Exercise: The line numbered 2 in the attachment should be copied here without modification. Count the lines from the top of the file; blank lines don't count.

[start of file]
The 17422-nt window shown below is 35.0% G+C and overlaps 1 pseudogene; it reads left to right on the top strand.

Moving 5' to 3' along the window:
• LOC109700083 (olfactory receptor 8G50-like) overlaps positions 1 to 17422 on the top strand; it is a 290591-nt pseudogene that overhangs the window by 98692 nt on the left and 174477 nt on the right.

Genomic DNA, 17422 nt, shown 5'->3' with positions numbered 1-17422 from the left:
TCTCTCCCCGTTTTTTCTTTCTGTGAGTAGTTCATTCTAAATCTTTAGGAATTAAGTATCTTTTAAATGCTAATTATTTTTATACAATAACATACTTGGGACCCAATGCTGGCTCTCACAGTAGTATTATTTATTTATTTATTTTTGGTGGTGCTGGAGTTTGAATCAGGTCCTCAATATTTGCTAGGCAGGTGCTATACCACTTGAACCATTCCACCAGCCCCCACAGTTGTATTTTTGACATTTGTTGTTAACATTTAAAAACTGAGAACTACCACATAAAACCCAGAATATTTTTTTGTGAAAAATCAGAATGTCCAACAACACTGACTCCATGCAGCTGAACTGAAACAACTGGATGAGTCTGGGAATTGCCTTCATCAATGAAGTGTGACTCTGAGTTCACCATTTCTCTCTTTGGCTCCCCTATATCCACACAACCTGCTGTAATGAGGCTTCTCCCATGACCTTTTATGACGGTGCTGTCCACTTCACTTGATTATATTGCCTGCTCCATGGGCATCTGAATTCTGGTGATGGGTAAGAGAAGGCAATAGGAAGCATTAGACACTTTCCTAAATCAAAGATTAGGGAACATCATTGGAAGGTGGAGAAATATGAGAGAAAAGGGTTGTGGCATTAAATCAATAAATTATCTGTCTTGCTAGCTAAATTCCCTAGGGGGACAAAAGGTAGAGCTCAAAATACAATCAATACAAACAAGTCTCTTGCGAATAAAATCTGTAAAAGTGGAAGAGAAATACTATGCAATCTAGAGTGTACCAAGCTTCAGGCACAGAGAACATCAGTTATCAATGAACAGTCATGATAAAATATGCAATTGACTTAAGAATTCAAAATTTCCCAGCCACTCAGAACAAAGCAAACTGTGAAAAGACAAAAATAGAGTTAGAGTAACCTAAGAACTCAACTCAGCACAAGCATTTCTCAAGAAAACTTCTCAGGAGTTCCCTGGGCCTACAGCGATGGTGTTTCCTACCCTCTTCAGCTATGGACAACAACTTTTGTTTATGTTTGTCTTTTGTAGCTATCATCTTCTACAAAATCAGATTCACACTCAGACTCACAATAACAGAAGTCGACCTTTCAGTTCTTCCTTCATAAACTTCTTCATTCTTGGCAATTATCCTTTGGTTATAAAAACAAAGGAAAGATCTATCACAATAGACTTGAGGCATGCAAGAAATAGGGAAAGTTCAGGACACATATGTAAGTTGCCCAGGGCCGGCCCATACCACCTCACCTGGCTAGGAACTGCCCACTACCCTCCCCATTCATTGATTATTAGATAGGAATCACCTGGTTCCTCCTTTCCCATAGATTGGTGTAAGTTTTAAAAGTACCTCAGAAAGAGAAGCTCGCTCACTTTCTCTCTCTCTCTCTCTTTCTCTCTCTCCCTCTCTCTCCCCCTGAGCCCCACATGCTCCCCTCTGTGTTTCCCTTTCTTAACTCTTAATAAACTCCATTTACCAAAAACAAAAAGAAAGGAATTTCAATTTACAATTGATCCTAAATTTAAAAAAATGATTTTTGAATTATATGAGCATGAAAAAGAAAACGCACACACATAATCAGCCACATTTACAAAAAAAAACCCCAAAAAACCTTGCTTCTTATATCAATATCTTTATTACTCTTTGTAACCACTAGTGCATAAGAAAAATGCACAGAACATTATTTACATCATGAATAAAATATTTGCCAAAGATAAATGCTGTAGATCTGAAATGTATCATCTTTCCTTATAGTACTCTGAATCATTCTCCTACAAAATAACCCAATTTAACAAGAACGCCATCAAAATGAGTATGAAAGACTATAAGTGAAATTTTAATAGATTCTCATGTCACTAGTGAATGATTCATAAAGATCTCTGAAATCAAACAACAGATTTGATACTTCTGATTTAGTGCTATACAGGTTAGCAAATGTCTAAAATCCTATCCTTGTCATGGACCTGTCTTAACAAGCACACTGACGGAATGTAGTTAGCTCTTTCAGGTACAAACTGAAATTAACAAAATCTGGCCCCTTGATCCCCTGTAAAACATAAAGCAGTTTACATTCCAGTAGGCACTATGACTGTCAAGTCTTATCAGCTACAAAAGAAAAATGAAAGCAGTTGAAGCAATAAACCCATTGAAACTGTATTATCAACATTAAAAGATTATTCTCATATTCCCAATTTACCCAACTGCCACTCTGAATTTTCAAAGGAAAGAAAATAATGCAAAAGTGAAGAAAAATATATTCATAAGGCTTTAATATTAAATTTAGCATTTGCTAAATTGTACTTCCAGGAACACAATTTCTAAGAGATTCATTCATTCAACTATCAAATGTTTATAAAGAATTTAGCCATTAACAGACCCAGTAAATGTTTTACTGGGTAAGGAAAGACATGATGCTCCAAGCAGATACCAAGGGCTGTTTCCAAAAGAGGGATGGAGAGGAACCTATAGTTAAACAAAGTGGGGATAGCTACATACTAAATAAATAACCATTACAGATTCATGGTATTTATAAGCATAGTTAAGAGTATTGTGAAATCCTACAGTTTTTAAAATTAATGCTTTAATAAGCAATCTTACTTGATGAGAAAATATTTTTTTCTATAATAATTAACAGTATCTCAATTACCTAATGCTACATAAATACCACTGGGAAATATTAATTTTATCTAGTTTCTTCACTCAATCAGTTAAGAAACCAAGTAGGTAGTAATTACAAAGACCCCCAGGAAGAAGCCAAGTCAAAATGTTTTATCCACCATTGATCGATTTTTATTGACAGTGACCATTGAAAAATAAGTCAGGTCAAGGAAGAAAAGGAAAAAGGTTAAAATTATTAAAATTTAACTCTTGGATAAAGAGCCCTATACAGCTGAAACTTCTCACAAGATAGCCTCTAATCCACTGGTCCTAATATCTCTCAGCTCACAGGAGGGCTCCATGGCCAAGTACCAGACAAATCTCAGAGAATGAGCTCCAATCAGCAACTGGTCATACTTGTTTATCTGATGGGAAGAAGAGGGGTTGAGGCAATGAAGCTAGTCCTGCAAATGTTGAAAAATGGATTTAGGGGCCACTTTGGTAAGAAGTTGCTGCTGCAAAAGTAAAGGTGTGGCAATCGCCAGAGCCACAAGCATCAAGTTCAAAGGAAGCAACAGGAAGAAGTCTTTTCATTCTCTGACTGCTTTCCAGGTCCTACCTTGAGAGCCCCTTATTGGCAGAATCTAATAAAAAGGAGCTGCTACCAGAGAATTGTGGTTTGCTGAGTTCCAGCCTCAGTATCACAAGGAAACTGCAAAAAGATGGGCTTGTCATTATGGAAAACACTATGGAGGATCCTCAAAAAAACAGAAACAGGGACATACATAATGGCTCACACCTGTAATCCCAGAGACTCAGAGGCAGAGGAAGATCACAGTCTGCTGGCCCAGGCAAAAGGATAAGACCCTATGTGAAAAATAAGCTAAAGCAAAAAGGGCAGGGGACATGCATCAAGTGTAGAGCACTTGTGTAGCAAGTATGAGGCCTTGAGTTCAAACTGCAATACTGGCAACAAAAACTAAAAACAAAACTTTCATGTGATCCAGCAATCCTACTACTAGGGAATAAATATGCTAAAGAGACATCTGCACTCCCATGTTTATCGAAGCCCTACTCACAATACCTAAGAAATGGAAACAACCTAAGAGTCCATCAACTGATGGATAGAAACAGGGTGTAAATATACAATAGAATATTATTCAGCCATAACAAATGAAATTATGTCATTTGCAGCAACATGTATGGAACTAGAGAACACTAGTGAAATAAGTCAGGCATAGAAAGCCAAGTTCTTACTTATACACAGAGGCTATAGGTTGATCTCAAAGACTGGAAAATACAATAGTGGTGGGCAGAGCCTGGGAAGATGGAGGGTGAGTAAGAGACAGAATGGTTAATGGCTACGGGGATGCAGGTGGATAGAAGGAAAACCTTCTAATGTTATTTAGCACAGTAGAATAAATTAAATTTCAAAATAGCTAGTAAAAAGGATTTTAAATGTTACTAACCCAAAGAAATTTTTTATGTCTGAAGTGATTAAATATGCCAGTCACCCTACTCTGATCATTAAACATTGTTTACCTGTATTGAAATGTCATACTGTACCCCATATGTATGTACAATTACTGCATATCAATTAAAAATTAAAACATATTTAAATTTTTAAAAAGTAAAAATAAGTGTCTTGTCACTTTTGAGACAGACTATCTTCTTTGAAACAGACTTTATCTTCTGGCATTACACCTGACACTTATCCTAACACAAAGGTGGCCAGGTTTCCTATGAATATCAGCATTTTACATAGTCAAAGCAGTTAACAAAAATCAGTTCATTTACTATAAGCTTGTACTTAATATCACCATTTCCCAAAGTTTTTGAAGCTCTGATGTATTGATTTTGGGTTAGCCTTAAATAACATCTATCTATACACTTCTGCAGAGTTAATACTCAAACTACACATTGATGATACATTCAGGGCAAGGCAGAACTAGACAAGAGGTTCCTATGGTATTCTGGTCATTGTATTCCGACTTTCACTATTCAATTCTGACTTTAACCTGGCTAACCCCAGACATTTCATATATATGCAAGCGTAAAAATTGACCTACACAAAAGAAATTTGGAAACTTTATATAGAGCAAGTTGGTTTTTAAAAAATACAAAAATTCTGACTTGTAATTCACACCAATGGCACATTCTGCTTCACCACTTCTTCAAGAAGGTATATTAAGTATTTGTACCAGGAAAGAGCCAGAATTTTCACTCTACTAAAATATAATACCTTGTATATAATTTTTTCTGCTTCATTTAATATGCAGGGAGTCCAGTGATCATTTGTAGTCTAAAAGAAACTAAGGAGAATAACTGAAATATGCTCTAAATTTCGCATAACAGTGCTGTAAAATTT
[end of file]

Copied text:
Moving 5' to 3' along the window: